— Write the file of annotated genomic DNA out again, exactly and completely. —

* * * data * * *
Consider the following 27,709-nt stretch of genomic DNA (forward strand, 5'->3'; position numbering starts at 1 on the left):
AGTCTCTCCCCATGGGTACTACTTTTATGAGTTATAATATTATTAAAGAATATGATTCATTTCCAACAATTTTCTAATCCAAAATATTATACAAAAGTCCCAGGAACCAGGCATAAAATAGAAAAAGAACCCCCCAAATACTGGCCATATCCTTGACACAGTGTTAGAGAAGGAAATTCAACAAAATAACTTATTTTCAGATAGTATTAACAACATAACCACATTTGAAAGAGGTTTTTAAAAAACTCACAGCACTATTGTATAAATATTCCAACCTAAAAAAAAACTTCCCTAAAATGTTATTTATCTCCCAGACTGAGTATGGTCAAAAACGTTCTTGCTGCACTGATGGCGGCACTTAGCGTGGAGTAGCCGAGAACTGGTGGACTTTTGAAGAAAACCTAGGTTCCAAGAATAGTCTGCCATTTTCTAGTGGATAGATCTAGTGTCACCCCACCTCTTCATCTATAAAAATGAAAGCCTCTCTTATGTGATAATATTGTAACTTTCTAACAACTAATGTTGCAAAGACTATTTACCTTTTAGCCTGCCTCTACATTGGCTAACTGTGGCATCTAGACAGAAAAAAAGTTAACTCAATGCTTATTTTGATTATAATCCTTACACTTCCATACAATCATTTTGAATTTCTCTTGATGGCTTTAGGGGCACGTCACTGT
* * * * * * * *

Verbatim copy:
Consider the following 27,709-nt stretch of genomic DNA (forward strand, 5'->3'; position numbering starts at 1 on the left):
AGTCTCTCCCCATGGGTACTACTTTTATGAGTTATAATATTATTAAAGAATATGATTCATTTCCAACAATTTTCTAATCCAAAATATTATACAAAAGTCCCAGGAACCAGGCATAAAATAGAAAAAGAACCCCCCAAATACTGGCCATATCCTTGACACAGTGTTAGAGAAGGAAATTCAACAAAATAACTTATTTTCAGATAGTATTAACAACATAACCACATTTGAAAGAGGTTTTTAAAAAACTCACAGCACTATTGTATAAATATTCCAACCTAAAAAAAAACTTCCCTAAAATGTTATTTATCTCCCAGACTGAGTATGGTCAAAAACGTTCTTGCTGCACTGATGGCGGCACTTAGCGTGGAGTAGCCGAGAACTGGTGGACTTTTGAAGAAAACCTAGGTTCCAAGAATAGTCTGCCATTTTCTAGTGGATAGATCTAGTGTCACCCCACCTCTTCATCTATAAAAATGAAAGCCTCTCTTATGTGATAATATTGTAACTTTCTAACAACTAATGTTGCAAAGACTATTTACCTTTTAGCCTGCCTCTACATTGGCTAACTGTGGCATCTAGACAGAAAAAAAGTTAACTCAATGCTTATTTTGATTATAATCCTTACACTTCCATACAATCATTTTGAATTTCTCTTGATGGCTTTAGGGGCACGTCACTGT